Moving on from SunFunder

General

I want to share with everyone that I recently decided to move on from SunFunder. I will miss the people I worked with but I am also very excited about what lies ahead for me and for SunFunder and I look forward to seeing its super talented team continue to kick ass.

Unlocking Capital for Solar Beyond the Grid

I joined Ryan and Audrey in 2013 as the third co-founder at SunFunder, leading technology and systems. SunFunder has evolved a lot since then. We started as a crowdfunding platform making small investments in individual projects. Now, most of our fundraising is from accredited and institutional investors and our investments are into larger, structured loans. To date, we have made $12M in loans and helped bring electricity to more than 500,000 people living beyond the grid in Africa and India. We are now a team of 20 people spread across Tanzania, San Fransisco, DC and the Netherlands. We also hit some major milestones this year as a company: 1) we launched a $50M fund with a $15M initial investment from OPIC , 2) we launched SAFI, our Structured Asset Finance Instrument, and 3) we closed a Series B equity round which gives us the resources needed to scale.

Earlier this year we took a step back to review the future roadmap of our technology systems as SunFunder enters its growth phase. Around the same time I became aware that I was at a point in my life where I was ready to go back to learning and exploring and to start on something new. We decided that the timing was right for me to move on, especially as Dieter Van der Stock, who joined us last year, stepped up to lead the systems team going forward.

It has been a spectacular journey and we have come a long way together. My work has taken me to many interesting places around the world and helped me connect with the most amazing people doing the most inspiring things. I have had many experiences that, as I recall them, sound too unbelievable to be true. The exposure I have had has helped deepen my understanding of the world and the problems we face and I have also had a chance to learn effective ways to solve them. My time at SunFunder shaped me in ways for which I will always be grateful. And I hope I can continue to grow and find ways to bring positive change.

Storytelling is a big part of what we do at SunFunder and I personally took lots and lots of pictures and videos over the years. I dug through my archive to find some highlights. Instead of more text, I’ll let the pictures do the talking 😀

Solar Projects

These are some of the solar projects that we documented over the years. The aerial pictures were taken with SunFunder’s in-house drone, called Popo.

We used aerial photography using the SunFunder drone, Popo, to help explain how solar is used in places beyond the grid. Uganda.
This solar system powers a barber shop and a local community tv room
Rooftops dotted with solar panels in Uttar Pradesh, India.
A hospital in Rwanda using solar as a backup system to run it’s critical instruments.
The largest utility scale solar project in E Africa, in Rwanda.
A micro-grid powers this remote village in Kenya

Highlights

These are some highlights of our time working together.

One of the very few times almost all of the growing SunFunder team was in one place at the same time. Arusha, Tanzania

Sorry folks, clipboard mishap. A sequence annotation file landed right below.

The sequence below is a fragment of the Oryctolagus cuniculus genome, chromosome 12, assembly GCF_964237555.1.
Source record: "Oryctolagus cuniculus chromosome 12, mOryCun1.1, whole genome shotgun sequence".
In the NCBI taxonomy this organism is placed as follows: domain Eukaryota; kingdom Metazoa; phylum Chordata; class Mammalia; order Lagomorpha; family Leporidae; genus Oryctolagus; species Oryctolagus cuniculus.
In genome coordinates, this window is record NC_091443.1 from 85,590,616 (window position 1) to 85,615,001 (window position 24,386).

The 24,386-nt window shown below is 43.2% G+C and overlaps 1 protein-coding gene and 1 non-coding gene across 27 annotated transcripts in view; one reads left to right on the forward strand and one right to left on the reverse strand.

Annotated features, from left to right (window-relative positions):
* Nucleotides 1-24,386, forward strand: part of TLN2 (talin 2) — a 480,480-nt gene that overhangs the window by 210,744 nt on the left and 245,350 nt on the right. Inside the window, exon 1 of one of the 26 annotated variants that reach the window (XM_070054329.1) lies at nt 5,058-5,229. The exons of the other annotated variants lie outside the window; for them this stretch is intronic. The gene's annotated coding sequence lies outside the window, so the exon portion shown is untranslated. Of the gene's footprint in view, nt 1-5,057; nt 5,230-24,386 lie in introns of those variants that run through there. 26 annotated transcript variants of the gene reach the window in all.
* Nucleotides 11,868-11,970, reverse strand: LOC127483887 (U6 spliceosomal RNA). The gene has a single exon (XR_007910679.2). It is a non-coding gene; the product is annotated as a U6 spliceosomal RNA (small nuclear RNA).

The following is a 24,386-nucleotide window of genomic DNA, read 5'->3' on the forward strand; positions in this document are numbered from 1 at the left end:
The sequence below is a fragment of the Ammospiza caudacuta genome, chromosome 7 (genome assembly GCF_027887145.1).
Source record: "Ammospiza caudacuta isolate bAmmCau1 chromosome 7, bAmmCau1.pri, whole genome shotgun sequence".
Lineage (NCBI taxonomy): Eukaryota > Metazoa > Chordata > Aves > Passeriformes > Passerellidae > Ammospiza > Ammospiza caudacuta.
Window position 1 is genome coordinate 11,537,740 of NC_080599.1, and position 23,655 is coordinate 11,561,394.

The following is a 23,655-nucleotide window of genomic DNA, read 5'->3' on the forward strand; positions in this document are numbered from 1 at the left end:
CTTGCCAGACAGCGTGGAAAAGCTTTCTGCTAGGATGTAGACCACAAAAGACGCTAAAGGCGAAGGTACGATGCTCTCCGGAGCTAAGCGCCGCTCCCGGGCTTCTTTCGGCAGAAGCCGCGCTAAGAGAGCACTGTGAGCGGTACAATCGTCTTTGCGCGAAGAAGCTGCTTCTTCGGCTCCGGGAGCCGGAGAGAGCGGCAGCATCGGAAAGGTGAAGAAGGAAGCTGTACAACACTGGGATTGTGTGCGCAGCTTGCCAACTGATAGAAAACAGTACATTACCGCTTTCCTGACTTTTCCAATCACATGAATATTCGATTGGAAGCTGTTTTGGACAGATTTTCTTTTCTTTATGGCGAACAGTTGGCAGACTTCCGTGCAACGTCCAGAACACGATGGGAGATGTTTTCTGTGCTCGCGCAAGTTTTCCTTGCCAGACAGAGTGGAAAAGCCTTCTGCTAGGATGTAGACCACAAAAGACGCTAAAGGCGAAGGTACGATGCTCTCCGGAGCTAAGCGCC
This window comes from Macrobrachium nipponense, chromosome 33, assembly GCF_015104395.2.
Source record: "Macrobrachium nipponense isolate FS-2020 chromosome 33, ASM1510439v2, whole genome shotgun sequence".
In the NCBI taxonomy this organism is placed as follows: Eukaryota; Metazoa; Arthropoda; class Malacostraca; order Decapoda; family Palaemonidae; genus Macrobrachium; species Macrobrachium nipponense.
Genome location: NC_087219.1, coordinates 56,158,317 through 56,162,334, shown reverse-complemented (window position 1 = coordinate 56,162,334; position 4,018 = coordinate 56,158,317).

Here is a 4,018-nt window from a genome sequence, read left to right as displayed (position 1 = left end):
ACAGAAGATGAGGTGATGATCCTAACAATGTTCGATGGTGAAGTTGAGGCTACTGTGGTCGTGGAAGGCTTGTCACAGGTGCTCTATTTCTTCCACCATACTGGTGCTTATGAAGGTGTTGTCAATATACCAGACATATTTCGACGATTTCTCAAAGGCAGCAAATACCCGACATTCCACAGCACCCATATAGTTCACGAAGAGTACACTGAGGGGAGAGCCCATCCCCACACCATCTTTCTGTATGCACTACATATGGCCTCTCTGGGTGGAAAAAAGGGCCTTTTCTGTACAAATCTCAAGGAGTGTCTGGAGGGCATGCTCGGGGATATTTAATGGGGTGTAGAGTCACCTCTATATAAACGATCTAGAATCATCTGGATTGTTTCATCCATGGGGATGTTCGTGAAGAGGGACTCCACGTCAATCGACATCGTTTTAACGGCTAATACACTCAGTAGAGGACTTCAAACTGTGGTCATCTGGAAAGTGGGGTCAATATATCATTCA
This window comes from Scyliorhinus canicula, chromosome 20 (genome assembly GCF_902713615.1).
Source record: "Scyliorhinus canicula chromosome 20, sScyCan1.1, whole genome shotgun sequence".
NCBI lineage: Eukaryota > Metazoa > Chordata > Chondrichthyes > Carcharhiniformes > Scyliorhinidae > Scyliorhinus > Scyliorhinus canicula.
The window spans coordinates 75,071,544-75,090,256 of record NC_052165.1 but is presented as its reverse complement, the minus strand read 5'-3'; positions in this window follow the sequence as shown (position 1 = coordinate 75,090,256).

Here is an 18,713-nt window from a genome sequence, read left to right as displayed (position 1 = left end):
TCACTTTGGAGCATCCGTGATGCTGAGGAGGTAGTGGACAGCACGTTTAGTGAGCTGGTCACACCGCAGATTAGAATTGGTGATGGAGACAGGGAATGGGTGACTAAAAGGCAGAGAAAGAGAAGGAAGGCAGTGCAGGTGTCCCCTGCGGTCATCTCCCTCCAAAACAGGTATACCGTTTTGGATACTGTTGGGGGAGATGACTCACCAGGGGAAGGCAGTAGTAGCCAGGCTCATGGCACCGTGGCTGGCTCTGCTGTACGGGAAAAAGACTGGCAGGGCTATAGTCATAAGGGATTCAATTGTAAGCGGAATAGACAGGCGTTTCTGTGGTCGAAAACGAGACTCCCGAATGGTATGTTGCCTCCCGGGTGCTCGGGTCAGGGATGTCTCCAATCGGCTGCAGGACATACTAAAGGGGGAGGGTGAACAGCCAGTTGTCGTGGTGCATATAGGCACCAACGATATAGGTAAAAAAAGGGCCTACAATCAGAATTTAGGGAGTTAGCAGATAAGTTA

A house on Obama Road in rural Kenya. This is where Barack Obama’s immediate family lived for some time. We came across this while we were driving to a solar project site.

The makeshift SunFunder India HQ office

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Spent the last month in Africa visiting our partners and seeing SunFunder’s impact on the ground (that will be a long exhaustive blog post of it’s own). Enroute to India, developed an abscess in my hand that required urgent surgery under general anesthesia. Spent the last 4 days recovering from the African infection in a hospital in India which gradually became my makeshift office. Infected hand in upright sling, other hand on IV, surprised at how much I could get done with just one hand in the otherwise peaceful setting. Doctors are still figuring out the right antibiotics since nothing has worked (well I did go to some crazy remote places in Africa$. But in safe hands and hope to be out in time.

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And yes, I am getting enough rest, just had to prep for the New Ventures Investor Forum where I present at a session moderated by the awesome Niki Armacost. Glad to be in India as we plan to launch our first few projects here and look forward to meeting all the awesome people here.

How Limeade worked on Kilimanjaro

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When I was climbing Kilimanjaro, I carried my fitbit with me on the 9 day climb. I broke a lot of steps records on this climb – averaging 20k steps every day. The peak was great in itself but as soon as I got online, my fitbit synced with Limeade and I also got points within my Limeade wellness program to work towards no insurance premium for the quarter. I didn’t have to log-in anywhere and everything just worked. Which is why we say that Limeade fits into people’s lives.

Crazy cold and windy as it was, I managed to convince Jen to hold her camera steady as I explain this on the mountain – the highest place in Africa.

On top of Mt. Kilimanjaro

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We took a longer, circuitous, beautiful path around Kilimanjaro to get to the top. It was colder than we had planned for and the lack of sleep compounded the effort needed. The endless strong wind that ran across the continent became very overbearing after a few hours. But we were there and we saw the glaciers on the roof of Africa. We started the final ascent on the day of our 4th year anniversary.